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Morgan Stanley CEO predicts Fed rate hike as early as 2022

Gorman discusses Goldman Sachs market cap reversal, MUFG tie-up and more

Morgan Stanley CEO James Gorman speaks to Nikkei in 2018. The latest interview was conducted remotely. (Photo by Emily Hey)

TOKYO -- With the U.S. economy starting to bounce back from a coronavirus-induced chill, Morgan Stanley Chairman and CEO James Gorman is bullish about a recovery both on Wall Street and Main Street.

In a wide-ranging remote interview with Nikkei, Gorman identified ultralow interest rates and record government stimulus as key driving forces behind the U.S. economy, and predicted that inflationary pressures could push the Federal Reserve to raise interest rates in 2022.

Asked about how Morgan Stanley's market capitalization overtook that of Goldman Sachs, he said it had worked to stabilize its earnings through acquisitions and by strengthening its capital base.

Gorman also discussed Morgan Stanley's decade-plus partnership with Japanese megabank Mitsubishi UFJ Financial Group, which became its top shareholder following the 2008 global financial crisis.

He said the investment bank would work with MUFG "for decades," including by sharing its industry-leading know-how in wealth management -- a field not traditionally considered a strength for Japan's financial institutions.

On the recent default by Archegos Capital Management, a U.S.-based family office run by billionaire Bill Hwang, Gorman dismissed speculation that the meltdown could herald a widespread financial crisis.

Edited excerpts from the interview follow.

Q: You were chief operating officer for Morgan Stanley during the global financial crisis in 2008, which was a turning point for the financial industry. What are your reflections looking back over the last decade, including your capital alliance with Japan's Mitsubishi UFJ Financial Group?

A: The 2008 financial crisis was very damaging to Morgan Stanley and to a lot of other companies. So we had to spend a lot of the last 10 years repairing the institution, and then focusing on growth. We've been able to do that through some acquisitions with Smith Barney and then more recently with E-Trade and Eaton Vance.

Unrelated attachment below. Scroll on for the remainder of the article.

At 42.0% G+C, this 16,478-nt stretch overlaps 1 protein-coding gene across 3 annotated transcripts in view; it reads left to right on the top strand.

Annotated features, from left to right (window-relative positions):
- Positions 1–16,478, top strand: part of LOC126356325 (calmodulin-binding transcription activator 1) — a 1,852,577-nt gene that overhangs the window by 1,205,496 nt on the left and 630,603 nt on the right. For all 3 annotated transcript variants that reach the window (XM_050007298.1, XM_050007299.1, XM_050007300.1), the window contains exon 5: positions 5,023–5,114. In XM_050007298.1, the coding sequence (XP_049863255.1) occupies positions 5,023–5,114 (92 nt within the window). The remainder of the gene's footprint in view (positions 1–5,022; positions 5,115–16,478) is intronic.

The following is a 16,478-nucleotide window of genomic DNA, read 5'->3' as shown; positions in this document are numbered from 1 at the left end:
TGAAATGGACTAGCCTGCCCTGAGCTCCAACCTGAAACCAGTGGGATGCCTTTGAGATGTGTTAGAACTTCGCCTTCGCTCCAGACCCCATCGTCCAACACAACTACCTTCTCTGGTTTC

But an important step was getting our capital base strengthened, and our transaction with MUFG, which has been now our long-term partner, was a very important step in this journey. I'm very proud of my association with the leadership at MUFG over the past decade.

Q: Morgan Stanley's market capitalization has overtaken that of Goldman Sachs, the only other major investment bank that remains independent today. What do you think contributed to this shift?

A: We've tried to make Morgan Stanley an institution that will be very stable when the markets are difficult, and will be very strong and fast-growing when the markets are strong.

Before the financial crisis, we were strong when the markets were strong, but we weren't stable. Now we're more stable. I think when investors see that in difficult times our company continues to perform very well, it gives them more confidence to buy our shares, and as a result our market cap is growing.

Q: Morgan Stanley logged a record net income of $11 billion in fiscal 2020. What led to your success? How did the acquisition of E-Trade last October for $13 billion and Eaton Vance this March for $7 billion contribute?

A: The firm did very well in 2020. We had a record year after having a record year in 2019, partly because all our businesses gained on our competitors in all parts of the world, whether it was equities trading or fixed income or investment banking.

We saw opportunities to accelerate that growth through acquisitions. We bought E-Trade, which gives us a digital platform in wealth management, and we bought Eaton Vance, which gives us very sophisticated asset management products.

So I believe the firm will be stronger in the years ahead than we were even in 2020.

Q: How confident are you on the real U.S. economy going forward?

A: I'm very confident about the U.S. economy. We're in a world where we have record-low interest rates, record-high government stimulus and economic recovery across most industries.

Consumers have saved a lot of money that pays down consumer debt, so consumer balance sheets are strong. Corporate balance sheets are strong, so I'm very confident about the recovery. I think we'll continue to see very strong performance.

Now the stock market is at all-time highs. And certain segments of the stock market, particularly the high-growth tech segment, are very expensive.

Q: What are your thoughts on the Federal Reserve's monetary policy moving forward?

A: The Fed has been very cautious. They are more focused on unemployment than inflation at the moment. They don't think there'll be long-term inflationary pressure, but there will be [pressure] in the short term. They continue to participate in buying securities and keeping interest rates very low.

I think that must change.

There'll be some tapering, I think, toward the end of this year. My personal view is that rates are likely to rise in the early part of next year, not in 2023, which is currently the projection.

But the Federal Reserve will be driven by whatever the numbers tell them. I'm just giving you my opinion, based on what I'm seeing about the beginnings of inflation in the economy.